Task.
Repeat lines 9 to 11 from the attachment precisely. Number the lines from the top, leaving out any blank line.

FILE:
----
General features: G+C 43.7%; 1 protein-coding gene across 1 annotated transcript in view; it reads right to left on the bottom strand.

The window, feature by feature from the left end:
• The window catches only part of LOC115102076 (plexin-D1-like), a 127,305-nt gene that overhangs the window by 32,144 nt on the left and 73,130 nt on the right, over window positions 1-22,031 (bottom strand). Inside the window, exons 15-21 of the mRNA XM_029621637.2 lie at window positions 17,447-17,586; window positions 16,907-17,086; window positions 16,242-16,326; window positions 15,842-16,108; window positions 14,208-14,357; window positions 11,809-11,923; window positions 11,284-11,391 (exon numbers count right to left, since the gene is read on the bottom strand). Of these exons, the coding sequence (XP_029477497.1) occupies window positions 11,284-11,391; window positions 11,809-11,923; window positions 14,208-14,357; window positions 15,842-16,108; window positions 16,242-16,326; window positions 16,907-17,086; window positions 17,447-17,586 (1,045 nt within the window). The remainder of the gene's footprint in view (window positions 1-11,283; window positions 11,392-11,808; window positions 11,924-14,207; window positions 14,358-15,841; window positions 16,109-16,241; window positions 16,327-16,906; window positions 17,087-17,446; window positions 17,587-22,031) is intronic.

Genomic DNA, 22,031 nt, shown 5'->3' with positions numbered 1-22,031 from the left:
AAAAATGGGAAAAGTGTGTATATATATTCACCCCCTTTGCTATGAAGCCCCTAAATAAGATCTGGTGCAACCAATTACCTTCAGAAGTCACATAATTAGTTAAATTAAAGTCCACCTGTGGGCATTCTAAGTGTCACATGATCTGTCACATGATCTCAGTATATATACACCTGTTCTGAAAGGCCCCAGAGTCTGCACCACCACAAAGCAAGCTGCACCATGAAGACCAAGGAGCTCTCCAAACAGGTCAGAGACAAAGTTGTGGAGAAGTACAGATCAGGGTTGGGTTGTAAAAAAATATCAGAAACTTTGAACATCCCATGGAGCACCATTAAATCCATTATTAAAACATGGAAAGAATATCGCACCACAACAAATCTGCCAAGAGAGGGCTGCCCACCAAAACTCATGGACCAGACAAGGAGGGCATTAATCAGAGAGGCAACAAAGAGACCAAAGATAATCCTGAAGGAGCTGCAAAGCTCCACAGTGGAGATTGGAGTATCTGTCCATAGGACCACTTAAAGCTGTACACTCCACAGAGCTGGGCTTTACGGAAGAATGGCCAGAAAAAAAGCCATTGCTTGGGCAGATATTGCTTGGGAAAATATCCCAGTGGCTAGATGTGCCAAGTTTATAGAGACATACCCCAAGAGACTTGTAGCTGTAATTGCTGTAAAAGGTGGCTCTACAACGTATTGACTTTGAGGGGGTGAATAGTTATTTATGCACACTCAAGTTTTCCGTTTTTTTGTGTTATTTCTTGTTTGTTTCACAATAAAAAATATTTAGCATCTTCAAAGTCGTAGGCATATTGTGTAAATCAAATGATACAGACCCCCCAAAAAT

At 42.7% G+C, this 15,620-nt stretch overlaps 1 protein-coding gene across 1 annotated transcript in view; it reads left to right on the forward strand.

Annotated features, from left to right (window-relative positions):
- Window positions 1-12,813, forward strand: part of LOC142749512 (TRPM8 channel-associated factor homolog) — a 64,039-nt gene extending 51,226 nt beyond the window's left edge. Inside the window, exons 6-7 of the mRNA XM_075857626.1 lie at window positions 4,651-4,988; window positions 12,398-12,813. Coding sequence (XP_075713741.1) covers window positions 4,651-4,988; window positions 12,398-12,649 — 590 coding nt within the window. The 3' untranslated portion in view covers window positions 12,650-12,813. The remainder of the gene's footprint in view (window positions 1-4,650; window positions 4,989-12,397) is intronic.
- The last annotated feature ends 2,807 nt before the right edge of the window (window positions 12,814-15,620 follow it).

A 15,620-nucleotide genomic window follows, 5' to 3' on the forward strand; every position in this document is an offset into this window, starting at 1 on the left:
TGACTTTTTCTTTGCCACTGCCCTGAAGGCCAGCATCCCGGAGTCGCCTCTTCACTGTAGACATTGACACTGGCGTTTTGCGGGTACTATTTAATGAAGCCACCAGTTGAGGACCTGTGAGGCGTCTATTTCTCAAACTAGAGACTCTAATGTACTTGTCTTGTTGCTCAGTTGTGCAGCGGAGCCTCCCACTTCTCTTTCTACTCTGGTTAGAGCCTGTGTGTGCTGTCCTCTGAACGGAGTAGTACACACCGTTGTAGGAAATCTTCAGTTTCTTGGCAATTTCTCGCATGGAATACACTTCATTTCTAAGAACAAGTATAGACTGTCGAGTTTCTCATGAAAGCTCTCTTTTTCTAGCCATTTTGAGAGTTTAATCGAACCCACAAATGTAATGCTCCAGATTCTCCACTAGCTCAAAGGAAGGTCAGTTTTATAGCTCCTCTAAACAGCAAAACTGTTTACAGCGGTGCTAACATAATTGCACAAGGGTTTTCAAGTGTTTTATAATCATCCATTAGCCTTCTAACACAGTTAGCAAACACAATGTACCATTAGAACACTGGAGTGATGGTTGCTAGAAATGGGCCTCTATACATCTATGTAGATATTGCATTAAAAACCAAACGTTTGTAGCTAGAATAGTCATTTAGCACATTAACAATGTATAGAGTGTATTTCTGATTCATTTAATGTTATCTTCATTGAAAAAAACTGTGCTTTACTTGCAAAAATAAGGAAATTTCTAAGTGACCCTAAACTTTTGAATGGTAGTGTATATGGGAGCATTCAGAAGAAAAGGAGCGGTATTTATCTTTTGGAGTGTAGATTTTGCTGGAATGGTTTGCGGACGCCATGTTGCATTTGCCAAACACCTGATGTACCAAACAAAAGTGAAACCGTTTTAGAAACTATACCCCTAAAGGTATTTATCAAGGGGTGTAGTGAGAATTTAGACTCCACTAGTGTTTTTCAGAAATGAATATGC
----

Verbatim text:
- The last annotated feature ends 2,807 nt before the right edge of the window (window positions 12,814-15,620 follow it).

A 15,620-nucleotide genomic window follows, 5' to 3' on the forward strand; every position in this document is an offset into this window, starting at 1 on the left:
TGACTTTTTCTTTGCCACTGCCCTGAAGGCCAGCATCCCGGAGTCGCCTCTTCACTGTAGACATTGACACTGGCGTTTTGCGGGTACTATTTAATGAAGCCACCAGTTGAGGACCTGTGAGGCGTCTATTTCTCAAACTAGAGACTCTAATGTACTTGTCTTGTTGCTCAGTTGTGCAGCGGAGCCTCCCACTTCTCTTTCTACTCTGGTTAGAGCCTGTGTGTGCTGTCCTCTGAACGGAGTAGTACACACCGTTGTAGGAAATCTTCAGTTTCTTGGCAATTTCTCGCATGGAATACACTTCATTTCTAAGAACAAGTATAGACTGTCGAGTTTCTCATGAAAGCTCTCTTTTTCTAGCCATTTTGAGAGTTTAATCGAACCCACAAATGTAATGCTCCAGATTCTCCACTAGCTCAAAGGAAGGTCAGTTTTATAGCTCCTCTAAACAGCAAAACTGTTTACAGCGGTGCTAACATAATTGCACAAGGGTTTTCAAGTGTTTTATAATCATCCATTAGCCTTCTAACACAGTTAGCAAACACAATGTACCATTAGAACACTGGAGTGATGGTTGCTAGAAATGGGCCTCTATACATCTATGTAGATATTGCATTAAAAACCAAACGTTTGTAGCTAGAATAGTCATTTAGCACATTAACAATGTATAGAGTGTATTTCTGATTCATTTAATGTTATCTTCATTGAAAAAAACTGTGCTTTACTTGCAAAAATAAGGAAATTTCTAAGTGACCCTAAACTTTTGAATGGTAGTGTATATGGGAGCATTCAGAAGAAAAGGAGCGGTATTTATCTTTTGGAGTGTAGATTTTGCTGGAATGGTTTGCGGACGCCATGTTGCATTTGCCAAACACCTGATGTACCAAACAAAAGTGAAACCGTTTTAGAAACTATACCCCTAAAGGTATTTATCAAGGGGTGTAGTGAGAATTTAGACTCCACTAGTGTTTTTCAGAAATGAATATGC